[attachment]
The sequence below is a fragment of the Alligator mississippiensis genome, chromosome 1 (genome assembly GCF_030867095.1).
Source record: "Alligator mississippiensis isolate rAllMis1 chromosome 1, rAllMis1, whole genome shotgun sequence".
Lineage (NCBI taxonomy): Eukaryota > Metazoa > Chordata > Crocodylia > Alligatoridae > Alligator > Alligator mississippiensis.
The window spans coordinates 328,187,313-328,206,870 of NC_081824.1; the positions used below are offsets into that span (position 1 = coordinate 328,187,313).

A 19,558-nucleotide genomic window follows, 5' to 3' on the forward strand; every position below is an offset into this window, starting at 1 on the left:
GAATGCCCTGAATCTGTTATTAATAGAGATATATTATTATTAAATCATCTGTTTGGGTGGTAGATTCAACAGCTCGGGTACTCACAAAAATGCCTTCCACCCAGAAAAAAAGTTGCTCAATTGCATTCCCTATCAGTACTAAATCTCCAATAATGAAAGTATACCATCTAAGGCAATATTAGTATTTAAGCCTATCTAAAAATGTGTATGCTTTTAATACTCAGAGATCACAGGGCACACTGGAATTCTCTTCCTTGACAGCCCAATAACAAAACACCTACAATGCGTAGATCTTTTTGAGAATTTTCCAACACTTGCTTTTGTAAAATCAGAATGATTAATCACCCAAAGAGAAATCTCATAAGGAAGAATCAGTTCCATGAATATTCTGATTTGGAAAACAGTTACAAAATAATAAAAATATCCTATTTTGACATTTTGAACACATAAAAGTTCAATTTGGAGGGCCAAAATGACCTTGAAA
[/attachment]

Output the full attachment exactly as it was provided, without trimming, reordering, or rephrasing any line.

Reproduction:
The sequence below is a fragment of the Alligator mississippiensis genome, chromosome 1 (genome assembly GCF_030867095.1).
Source record: "Alligator mississippiensis isolate rAllMis1 chromosome 1, rAllMis1, whole genome shotgun sequence".
Lineage (NCBI taxonomy): Eukaryota > Metazoa > Chordata > Crocodylia > Alligatoridae > Alligator > Alligator mississippiensis.
The window spans coordinates 328,187,313-328,206,870 of NC_081824.1; the positions used below are offsets into that span (position 1 = coordinate 328,187,313).

A 19,558-nucleotide genomic window follows, 5' to 3' on the forward strand; every position below is an offset into this window, starting at 1 on the left:
GAATGCCCTGAATCTGTTATTAATAGAGATATATTATTATTAAATCATCTGTTTGGGTGGTAGATTCAACAGCTCGGGTACTCACAAAAATGCCTTCCACCCAGAAAAAAAGTTGCTCAATTGCATTCCCTATCAGTACTAAATCTCCAATAATGAAAGTATACCATCTAAGGCAATATTAGTATTTAAGCCTATCTAAAAATGTGTATGCTTTTAATACTCAGAGATCACAGGGCACACTGGAATTCTCTTCCTTGACAGCCCAATAACAAAACACCTACAATGCGTAGATCTTTTTGAGAATTTTCCAACACTTGCTTTTGTAAAATCAGAATGATTAATCACCCAAAGAGAAATCTCATAAGGAAGAATCAGTTCCATGAATATTCTGATTTGGAAAACAGTTACAAAATAATAAAAATATCCTATTTTGACATTTTGAACACATAAAAGTTCAATTTGGAGGGCCAAAATGACCTTGAAA